Source: EasyBranches

Several animal rights groups have sought the assistance of authorities such as the Ministry of Manpower (MOM) and Agri-food and Veterinary Authority (AVA) in hiring foreign manpower in an effort to manage the overcapacity at the new Tengah Animal Lodge.

According to the Animal Lovers League (ALL), one of the most recent animal welfare groups that will house hundreds of their cats and dogs in the the Sungei Tengah shelter in about two weeks from now, stressed that there is “a very pressing need” for foreign workers in order to be able to tend to the large number of pets being brought into the lodge.

Previously in Pasir Ris Farmway, the animal rights societies were guaranteed a supply of foreign manpower from Bangladesh, Myanmar, and the Philippines as a part of their tenancy agreement with their landlords, such as Ericsson Pet Farm and Pet Movers.

However, the supply of foreign workers ceased to continue, following the shift to the Tengah shelter.

Several representatives of the shelter have lamented about having to work extended hours as a result of the absence of foreign manpower to assist them, working up to 14 hours daily.

Mr Ray Yeh, the owner of BFF, which has 105 cats and 23 dogs at Tengah, said that each day, he performs tasks that include cleaning and feeding the animals “non-stop”, and seems to always has his hands so full that he could only “take my lunch at only 4pm or 5pm”.

A representative of another animal charity organisation, who prefers to be anonymous, said: “It’s sheltered here, so it’s more difficult to wash […] as opposed to the open concept in Pasir Ris”.

In a newsletter last month that was signed off by the chairperson of Oasis Second Chance Animal Shelter (Oscas), Mary Soo, the organisation highlighted that animal rights groups and shelters “are now in a dire state, as the majority of us cannot afford to employ local workers, in view of the high salaries and attendant legal employment terms … With five units spread upstairs and downstairs, we need at least two workers.”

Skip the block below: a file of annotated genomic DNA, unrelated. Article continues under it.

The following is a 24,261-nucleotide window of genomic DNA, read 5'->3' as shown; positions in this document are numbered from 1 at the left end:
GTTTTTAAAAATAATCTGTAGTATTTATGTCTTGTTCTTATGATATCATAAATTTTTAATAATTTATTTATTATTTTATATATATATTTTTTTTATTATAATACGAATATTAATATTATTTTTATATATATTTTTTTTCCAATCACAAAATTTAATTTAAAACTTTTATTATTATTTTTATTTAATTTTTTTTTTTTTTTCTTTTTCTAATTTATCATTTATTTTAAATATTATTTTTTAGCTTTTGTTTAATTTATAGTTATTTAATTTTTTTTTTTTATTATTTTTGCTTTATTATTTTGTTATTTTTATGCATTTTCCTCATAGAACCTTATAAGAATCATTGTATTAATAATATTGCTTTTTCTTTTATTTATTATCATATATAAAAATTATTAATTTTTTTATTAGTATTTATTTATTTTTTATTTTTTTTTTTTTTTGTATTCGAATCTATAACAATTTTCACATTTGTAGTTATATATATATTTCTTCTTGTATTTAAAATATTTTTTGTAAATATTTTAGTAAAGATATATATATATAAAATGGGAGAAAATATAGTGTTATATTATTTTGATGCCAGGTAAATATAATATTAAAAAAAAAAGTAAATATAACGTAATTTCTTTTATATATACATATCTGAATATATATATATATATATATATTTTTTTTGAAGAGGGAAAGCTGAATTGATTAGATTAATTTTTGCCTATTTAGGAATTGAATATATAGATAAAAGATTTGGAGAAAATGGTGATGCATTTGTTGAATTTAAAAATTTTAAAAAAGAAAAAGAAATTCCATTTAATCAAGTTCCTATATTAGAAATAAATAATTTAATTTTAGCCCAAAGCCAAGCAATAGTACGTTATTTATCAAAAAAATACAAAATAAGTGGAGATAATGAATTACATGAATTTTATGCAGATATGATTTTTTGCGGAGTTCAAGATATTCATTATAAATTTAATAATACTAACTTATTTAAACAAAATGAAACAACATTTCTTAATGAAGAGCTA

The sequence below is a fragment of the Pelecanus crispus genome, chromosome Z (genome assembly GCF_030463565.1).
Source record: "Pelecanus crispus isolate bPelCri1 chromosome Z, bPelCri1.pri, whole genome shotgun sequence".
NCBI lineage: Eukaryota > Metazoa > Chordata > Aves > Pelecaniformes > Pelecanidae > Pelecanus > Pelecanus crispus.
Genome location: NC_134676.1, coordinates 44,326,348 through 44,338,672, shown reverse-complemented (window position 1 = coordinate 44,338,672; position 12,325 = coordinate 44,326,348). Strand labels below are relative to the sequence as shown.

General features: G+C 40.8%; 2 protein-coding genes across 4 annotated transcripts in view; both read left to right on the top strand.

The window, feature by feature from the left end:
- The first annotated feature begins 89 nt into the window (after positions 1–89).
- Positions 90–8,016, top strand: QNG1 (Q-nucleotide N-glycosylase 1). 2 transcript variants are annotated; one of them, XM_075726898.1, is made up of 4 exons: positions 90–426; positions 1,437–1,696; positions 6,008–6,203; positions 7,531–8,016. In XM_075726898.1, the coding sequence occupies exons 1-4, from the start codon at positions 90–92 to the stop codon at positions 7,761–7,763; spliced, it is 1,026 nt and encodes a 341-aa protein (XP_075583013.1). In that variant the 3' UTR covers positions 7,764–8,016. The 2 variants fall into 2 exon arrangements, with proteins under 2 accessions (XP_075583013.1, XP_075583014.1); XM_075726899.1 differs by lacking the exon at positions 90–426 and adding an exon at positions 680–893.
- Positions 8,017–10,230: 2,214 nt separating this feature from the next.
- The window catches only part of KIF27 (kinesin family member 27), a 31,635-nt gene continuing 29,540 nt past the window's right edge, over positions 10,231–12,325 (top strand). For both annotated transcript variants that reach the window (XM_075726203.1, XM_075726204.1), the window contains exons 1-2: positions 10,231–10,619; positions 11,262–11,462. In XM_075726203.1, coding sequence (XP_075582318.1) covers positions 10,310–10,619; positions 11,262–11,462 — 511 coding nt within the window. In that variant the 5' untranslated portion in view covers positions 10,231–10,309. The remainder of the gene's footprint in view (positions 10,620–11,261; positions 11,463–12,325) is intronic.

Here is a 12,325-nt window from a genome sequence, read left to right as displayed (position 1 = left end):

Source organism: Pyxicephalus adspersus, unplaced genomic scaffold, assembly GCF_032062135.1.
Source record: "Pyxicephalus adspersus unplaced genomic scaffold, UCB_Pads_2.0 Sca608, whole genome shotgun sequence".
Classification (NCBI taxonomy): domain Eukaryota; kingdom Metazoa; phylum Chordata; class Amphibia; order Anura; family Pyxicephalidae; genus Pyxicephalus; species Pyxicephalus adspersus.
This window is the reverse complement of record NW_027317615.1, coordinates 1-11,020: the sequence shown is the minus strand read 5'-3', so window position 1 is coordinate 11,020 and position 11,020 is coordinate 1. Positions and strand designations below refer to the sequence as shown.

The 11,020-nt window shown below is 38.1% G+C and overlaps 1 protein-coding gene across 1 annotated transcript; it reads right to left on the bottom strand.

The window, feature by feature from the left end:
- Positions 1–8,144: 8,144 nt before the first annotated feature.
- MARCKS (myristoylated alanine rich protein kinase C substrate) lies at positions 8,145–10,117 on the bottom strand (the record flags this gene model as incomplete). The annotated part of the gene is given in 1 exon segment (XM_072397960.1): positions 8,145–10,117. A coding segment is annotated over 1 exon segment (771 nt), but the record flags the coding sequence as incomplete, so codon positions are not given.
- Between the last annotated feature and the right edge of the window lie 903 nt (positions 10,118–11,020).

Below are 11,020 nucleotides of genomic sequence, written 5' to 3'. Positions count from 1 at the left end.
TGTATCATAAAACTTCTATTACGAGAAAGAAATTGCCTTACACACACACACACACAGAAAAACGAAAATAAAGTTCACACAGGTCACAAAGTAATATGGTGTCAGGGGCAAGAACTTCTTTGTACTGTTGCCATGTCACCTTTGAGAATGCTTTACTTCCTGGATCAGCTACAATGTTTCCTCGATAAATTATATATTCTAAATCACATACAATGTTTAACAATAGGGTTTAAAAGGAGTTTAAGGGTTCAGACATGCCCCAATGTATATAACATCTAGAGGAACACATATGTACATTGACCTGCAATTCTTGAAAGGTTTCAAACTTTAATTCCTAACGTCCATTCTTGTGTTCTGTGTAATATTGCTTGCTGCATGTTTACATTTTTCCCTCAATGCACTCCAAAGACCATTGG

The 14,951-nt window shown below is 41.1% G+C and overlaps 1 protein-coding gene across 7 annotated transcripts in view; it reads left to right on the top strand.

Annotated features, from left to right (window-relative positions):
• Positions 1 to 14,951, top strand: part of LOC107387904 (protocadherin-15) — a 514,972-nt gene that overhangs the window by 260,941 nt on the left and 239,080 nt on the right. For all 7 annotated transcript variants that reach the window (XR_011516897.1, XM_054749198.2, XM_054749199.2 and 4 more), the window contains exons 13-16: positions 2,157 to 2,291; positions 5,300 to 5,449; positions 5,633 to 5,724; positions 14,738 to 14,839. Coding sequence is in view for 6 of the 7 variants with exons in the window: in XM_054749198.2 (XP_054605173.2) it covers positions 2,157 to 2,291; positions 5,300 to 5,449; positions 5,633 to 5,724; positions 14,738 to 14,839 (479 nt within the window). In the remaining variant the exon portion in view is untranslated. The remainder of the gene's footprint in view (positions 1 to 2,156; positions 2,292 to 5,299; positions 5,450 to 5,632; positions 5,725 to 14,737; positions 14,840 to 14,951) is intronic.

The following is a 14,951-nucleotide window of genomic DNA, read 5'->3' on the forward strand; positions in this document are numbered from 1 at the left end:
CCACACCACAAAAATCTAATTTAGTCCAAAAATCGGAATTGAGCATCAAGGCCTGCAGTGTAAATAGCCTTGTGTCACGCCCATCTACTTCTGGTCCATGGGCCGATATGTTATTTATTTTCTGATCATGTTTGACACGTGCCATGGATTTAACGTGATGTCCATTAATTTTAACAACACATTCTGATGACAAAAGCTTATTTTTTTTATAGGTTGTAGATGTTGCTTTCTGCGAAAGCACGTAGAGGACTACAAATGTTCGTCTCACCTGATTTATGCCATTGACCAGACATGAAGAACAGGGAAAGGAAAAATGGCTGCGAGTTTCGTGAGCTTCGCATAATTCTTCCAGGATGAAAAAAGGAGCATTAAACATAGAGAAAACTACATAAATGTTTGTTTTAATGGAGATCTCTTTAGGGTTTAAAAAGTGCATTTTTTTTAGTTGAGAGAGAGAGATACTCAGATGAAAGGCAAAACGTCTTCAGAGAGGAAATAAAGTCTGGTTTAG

Speaking to TODAY Online, Ms Soo revealed that the AVA had informed the relevant groups that foreign workers will not be provided at the new Tengah shelter.

“However, we were confident that being charities with limited resources to employ locals, the government would grant us assistance in securing at least one foreign worker,” she says, seemingly hopeful about the situation.

However, Ms Soo did not hide the fact that she and the groups were taken aback by MOM’s decision to purportedly ignore their requests.

“We were shocked that the Ministry of Manpower is not relenting to our plea and equally shocked that… this was not taken into consideration when the authorities were planning to house all of us under one roof in their care.”

“Those of us with three units and above find it extremely impossible to do the work ourselves.  We are all exhausted and just wonder how long more we can go on,” she lamented.

According to TODAY Online, AVA has advised stakeholders to seek the services of the shelter’s managing agent – listed on AVA’s website as Guthrie FMC – or hiring foreign labour, depending on “mainstream work pass requirements for the services sector”.

Co-founder of ALL, Mr Mohan Div said that ALL hopes to hire the Bangladeshi workers who have previously worked at the shelter’s original location at Pasir Ris as they already possess some expertise in caring for the animals.

The workers returned to Bangladesh at the end of last month due to the move out of Pasir Ris, said Mr Mohan.

Mr Mohan also cited the financial burden saddled by the animal welfare organisations as a reason why they are seeking to hire foreign workers at the new Tengah lodge.

“It’s all about cost. We’re a charity, not a business. We pay what we can and the rest are volunteers helping out,” said Mr Mohan.

According to Mr Mohan’s estimation, work-permit holders could be paid around S$600 to S$800 per month, while a Singaporean worker might be paid not less than S$1,600 a month.

Geographical factors are among the reasons for the pressing need for foreign workers at the new shelter.

It was reported by TODAY Online that the number of volunteers have lessened following the shift from the east to the west of the island, coupled with the remoteness of the Tengah lodge, which is about 1km from the nearest bus stop.

The Tengah lodge was built by the Government as an alternative to organisations that are impacted by the expiration of land leases at Loyang, Seletar and Lim Chu Kang.

AVA has suggested redesigning the space meant for communal kennels., and highlighted that it charges rental rates at cost-recovery, waived the rental security deposit, and provided a rent-free period, as well as a one-off relocation assistance package of S$7,500 per unit for the groups.

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